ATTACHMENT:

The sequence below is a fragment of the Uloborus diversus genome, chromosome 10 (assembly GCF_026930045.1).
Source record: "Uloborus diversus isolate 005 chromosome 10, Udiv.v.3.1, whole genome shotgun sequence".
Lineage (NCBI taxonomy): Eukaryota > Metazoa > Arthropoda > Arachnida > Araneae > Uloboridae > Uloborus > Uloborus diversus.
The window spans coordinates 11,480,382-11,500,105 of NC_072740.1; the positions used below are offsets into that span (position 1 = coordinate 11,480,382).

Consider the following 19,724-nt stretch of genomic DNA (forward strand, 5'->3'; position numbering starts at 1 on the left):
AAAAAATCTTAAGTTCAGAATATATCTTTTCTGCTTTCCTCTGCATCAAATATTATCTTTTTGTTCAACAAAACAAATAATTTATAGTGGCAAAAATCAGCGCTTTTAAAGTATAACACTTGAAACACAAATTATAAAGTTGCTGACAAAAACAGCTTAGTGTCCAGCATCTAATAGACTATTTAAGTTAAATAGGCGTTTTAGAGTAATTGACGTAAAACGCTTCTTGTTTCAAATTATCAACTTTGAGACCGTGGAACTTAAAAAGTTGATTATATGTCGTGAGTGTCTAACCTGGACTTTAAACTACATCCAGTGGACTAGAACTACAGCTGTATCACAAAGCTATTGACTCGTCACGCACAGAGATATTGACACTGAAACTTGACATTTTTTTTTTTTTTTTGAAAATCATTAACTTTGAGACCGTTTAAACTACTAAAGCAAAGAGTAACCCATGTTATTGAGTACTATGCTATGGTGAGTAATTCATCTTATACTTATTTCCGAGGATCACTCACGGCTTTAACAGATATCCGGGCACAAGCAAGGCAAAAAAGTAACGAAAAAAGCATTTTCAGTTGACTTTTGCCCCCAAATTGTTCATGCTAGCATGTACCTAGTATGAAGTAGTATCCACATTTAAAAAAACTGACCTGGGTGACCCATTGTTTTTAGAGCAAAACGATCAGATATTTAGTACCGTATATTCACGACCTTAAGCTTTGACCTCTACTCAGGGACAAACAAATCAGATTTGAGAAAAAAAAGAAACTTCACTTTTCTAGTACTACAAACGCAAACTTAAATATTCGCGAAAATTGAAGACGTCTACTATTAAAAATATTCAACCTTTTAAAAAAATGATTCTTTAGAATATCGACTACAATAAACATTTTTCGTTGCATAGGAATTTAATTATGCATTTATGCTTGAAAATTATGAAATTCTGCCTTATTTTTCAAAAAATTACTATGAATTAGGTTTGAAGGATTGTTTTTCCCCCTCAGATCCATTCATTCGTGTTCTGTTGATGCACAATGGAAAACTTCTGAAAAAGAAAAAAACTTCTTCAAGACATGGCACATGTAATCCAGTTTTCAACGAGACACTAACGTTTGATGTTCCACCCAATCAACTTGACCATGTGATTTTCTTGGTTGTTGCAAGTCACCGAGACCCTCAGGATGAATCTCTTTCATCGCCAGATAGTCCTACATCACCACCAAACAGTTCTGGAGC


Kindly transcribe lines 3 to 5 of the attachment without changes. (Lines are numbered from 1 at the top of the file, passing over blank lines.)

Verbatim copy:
Lineage (NCBI taxonomy): Eukaryota > Metazoa > Arthropoda > Arachnida > Araneae > Uloboridae > Uloborus > Uloborus diversus.
The window spans coordinates 11,480,382-11,500,105 of NC_072740.1; the positions used below are offsets into that span (position 1 = coordinate 11,480,382).

Consider the following 19,724-nt stretch of genomic DNA (forward strand, 5'->3'; position numbering starts at 1 on the left):